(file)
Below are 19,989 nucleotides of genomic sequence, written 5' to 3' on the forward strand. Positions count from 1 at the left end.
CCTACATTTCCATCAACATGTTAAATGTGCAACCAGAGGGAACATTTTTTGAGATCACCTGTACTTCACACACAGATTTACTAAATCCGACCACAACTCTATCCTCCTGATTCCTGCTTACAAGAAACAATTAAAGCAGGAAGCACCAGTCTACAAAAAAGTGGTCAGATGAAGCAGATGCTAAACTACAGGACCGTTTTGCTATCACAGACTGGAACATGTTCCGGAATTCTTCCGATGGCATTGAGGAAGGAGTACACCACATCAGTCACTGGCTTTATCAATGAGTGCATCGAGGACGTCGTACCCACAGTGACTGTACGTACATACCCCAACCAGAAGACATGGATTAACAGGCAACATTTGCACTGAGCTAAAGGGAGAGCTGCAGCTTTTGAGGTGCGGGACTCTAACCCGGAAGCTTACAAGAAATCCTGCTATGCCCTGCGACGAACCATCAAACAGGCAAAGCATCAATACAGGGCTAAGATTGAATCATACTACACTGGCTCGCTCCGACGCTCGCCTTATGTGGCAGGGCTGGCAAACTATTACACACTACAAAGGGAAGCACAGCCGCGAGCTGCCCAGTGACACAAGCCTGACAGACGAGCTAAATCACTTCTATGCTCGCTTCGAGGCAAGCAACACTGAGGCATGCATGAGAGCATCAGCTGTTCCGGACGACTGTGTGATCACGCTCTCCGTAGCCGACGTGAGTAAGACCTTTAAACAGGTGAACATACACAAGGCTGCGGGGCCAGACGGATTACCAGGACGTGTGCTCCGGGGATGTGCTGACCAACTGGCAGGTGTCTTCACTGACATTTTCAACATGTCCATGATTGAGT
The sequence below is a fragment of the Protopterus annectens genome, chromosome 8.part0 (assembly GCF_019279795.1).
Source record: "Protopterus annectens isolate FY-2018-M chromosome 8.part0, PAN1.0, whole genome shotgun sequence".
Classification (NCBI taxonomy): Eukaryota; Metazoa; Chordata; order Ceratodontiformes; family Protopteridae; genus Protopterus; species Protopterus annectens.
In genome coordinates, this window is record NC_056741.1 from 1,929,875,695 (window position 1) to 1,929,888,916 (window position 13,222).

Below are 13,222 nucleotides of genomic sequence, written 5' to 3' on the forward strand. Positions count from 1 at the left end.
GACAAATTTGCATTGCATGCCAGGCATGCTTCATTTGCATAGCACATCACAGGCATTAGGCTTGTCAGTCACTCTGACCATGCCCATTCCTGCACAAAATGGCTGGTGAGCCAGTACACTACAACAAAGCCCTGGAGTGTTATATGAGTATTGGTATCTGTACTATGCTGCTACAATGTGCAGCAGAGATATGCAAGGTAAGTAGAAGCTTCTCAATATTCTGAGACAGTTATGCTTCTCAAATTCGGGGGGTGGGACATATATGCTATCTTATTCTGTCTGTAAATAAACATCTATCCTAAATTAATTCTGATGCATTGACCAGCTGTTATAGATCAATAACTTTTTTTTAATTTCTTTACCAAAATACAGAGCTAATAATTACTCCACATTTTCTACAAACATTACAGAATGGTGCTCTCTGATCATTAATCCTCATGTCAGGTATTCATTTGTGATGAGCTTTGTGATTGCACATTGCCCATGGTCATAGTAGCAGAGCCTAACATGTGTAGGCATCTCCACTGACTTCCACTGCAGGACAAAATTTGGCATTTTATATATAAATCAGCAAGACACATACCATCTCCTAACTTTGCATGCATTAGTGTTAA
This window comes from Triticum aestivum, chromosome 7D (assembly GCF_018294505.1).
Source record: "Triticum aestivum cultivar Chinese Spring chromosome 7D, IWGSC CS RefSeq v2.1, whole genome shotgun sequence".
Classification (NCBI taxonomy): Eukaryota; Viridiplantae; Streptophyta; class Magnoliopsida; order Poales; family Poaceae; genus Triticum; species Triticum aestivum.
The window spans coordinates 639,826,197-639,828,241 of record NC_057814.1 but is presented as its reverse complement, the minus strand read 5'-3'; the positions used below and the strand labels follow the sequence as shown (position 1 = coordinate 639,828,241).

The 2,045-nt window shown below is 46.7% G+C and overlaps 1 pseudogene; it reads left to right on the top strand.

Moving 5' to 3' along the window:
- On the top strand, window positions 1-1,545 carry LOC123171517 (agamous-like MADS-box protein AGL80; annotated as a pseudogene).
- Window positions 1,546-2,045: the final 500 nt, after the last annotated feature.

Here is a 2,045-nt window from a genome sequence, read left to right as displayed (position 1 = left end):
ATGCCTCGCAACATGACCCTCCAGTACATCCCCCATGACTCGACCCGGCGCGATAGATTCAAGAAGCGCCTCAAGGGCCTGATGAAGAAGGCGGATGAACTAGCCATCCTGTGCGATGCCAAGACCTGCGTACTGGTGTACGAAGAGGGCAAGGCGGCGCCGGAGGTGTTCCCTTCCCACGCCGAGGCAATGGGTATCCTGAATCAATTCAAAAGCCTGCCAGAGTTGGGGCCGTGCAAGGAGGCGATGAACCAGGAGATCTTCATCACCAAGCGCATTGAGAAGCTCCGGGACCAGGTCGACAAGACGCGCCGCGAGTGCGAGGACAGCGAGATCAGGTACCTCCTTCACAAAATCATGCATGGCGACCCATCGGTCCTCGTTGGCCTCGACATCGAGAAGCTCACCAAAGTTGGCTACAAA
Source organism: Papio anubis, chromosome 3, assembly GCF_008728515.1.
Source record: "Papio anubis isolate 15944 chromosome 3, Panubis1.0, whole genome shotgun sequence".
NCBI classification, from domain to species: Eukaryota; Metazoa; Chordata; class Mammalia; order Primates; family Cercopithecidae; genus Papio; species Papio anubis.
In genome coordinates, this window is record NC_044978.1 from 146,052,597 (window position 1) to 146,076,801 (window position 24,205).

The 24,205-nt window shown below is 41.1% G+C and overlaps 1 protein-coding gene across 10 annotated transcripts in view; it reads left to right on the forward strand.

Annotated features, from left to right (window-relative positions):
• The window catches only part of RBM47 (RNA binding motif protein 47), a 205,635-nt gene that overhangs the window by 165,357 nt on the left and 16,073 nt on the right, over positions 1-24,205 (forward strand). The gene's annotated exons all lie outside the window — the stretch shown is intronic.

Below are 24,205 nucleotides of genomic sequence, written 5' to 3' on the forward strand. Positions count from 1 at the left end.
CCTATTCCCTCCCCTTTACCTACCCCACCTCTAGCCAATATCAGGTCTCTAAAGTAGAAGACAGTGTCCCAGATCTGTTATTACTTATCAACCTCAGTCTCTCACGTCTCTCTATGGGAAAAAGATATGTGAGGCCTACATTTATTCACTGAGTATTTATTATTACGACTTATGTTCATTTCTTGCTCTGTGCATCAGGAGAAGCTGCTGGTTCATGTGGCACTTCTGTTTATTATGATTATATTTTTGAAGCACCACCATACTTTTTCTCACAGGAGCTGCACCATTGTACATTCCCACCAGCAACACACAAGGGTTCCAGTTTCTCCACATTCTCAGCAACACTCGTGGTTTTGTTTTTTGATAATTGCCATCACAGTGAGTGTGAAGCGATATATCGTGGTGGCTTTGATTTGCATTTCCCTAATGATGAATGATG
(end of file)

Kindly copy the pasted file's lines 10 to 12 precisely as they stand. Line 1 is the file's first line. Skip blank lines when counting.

Source record: "Triticum aestivum cultivar Chinese Spring chromosome 7D, IWGSC CS RefSeq v2.1, whole genome shotgun sequence".
Classification (NCBI taxonomy): Eukaryota; Viridiplantae; Streptophyta; class Magnoliopsida; order Poales; family Poaceae; genus Triticum; species Triticum aestivum.
The window spans coordinates 639,826,197-639,828,241 of record NC_057814.1 but is presented as its reverse complement, the minus strand read 5'-3'; the positions used below and the strand labels follow the sequence as shown (position 1 = coordinate 639,828,241).